- I finally make it to at least one launch. (TESS, Insight, Dragon, Starliner are possibilities). I also finish at least one space related model. The Lego Space Shuttle in same scale as the Saturn is green lighted and I get one after some difficulty.
I'll even excitedly look forward to "flags and footprints" and suborbital missions. Just fly...somewhere.

Offline brickmack

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Re: Predictions for 2018
« Reply #7 on: 12/01/2017 05:21 AM »
Fun, I think I hit about half my guesses for 2017...

FH flies by the end of January. The first successful Falcon upper stage recovery is performed by June, but no upper stage (maybe components) will be reflown in 2018, probably never (not until BFR). Over 30 total Falcon missions are flown, over half of which are reflights, and Block 3 and 4 are retired. Flight-like Raptor is successfully test fired

SpaceX performs both Dragon 2 demo flights. Boeing will complete the unmanned demo of Starliner, probably not the manned flight. Commercial contracts will be signed using both systems.

SLS and Orion are canceled. Lockheed will propose a commercial version of Orion to compete for lunar Commercial Crew. The cancelation of SLS puts the final nail in the coffin for OrbitalATKs EELV bid. Blue Origin and SpaceX will fight over LC-39B. DSG development continues, but the program is drastically restructured now that its no longer bound to SLS-Orions performance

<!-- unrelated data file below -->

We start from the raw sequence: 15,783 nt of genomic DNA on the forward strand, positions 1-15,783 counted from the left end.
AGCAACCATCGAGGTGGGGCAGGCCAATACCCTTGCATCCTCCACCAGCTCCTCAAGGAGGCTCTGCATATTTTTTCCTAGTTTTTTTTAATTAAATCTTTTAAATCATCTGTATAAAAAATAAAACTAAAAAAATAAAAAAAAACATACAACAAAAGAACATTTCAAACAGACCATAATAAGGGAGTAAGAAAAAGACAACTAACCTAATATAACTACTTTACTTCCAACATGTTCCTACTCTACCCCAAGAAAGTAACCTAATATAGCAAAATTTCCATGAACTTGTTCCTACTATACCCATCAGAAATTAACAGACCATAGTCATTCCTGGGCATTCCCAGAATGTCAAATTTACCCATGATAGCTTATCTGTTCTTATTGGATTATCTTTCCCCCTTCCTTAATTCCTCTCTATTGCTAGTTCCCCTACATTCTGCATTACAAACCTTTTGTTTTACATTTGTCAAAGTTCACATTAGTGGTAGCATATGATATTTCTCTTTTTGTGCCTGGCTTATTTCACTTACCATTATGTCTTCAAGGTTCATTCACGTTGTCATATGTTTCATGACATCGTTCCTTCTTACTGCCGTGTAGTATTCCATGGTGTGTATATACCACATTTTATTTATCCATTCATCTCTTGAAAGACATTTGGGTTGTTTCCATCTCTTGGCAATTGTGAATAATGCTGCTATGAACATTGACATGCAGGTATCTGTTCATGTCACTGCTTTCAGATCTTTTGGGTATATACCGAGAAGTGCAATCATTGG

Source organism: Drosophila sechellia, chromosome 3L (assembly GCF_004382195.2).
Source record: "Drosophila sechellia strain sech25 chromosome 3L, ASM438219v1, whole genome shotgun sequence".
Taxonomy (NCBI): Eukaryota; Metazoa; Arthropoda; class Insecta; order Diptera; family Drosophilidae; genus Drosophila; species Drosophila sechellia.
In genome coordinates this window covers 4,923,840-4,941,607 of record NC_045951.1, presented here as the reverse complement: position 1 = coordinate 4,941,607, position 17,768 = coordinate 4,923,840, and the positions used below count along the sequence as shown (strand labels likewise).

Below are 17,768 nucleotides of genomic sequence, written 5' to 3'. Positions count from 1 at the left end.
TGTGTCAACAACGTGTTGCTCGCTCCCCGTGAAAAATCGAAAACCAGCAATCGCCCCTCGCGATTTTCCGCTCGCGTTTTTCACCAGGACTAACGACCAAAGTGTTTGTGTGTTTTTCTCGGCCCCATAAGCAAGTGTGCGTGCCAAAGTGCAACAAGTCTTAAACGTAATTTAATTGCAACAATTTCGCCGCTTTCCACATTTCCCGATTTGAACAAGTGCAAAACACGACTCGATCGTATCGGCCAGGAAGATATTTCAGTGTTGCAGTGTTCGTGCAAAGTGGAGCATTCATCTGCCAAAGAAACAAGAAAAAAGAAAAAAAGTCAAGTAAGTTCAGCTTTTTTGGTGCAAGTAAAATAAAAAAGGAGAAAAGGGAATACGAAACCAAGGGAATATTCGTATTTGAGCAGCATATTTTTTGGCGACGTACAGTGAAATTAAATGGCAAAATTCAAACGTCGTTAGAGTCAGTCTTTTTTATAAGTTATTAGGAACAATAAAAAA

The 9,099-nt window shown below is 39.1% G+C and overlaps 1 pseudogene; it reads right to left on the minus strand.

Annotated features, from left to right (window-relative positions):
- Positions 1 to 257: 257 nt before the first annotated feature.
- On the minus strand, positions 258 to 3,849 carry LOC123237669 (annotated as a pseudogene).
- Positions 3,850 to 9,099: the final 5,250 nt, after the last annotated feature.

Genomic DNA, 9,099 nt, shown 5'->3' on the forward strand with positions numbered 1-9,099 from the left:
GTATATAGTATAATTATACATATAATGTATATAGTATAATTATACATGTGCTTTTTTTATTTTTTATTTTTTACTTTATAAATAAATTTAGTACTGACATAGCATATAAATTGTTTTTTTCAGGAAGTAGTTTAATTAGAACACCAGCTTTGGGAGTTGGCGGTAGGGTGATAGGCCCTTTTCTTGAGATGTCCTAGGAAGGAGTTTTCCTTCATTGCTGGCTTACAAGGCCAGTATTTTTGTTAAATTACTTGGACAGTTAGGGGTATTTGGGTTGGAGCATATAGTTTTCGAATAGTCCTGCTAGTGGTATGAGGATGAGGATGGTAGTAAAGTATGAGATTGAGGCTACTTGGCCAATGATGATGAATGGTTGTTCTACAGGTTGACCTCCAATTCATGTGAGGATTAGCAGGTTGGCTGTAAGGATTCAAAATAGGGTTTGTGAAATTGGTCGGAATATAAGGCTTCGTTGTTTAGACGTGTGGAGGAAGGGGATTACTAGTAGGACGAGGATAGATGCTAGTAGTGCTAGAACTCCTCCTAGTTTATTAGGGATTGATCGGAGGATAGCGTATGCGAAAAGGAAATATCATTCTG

Blue Origin flies passengers on NS, and rides the hype train to announce their orbital crew vehicle (a propulsively landing lifting body). Full-scale ground test articles for New Glenn are built, and manufacturing of flight hardware begins.

ULA and Arianespace both admit the futility of their current "next gen" vehicles, and drastically redesign them (in ULAs case, requiring a relaxation of RD-180 imports as Vulcan is delayed by at least a year). Atlas V and Ariane 5 receive upgrade plans to bridge the gap. Vega evolution concepts beyond Vega C are terminated. ACES development continues

Electron has a successful orbital flight, and manages an average cadence of 1 per month, approaching twice a month by the end of the year. A reusable derivative is announced. LauncherOne has a successful orbital flight. Firefly makes progress. Vector fizzles, as do most other smallsat launchers

Nauka, again, fails to be delivered on schedule. Roscosmos formally cancels the program, and realigns to replace it with an NEM-derived module, which will hopefully fly eventually

Hubble will experience a critical equipment failure. NASA begins formal planning (likely an RFP for a commercial solution) for either a deorbit or a repair mission

Online Svetoslav

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Re: Predictions for 2018
« Reply #8 on: 12/05/2017 10:12 AM »
More predictions please ;) I am reading the thread actively and I'm a little disappointed it's less active than previous years ;)

Online EgorBotts

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Re: Predictions for 2018
« Reply #9 on: 12/05/2017 10:19 AM »
I think it's not, and I'll participate as last year, but if I may, you started it rather early (usually it's in the mid-december range).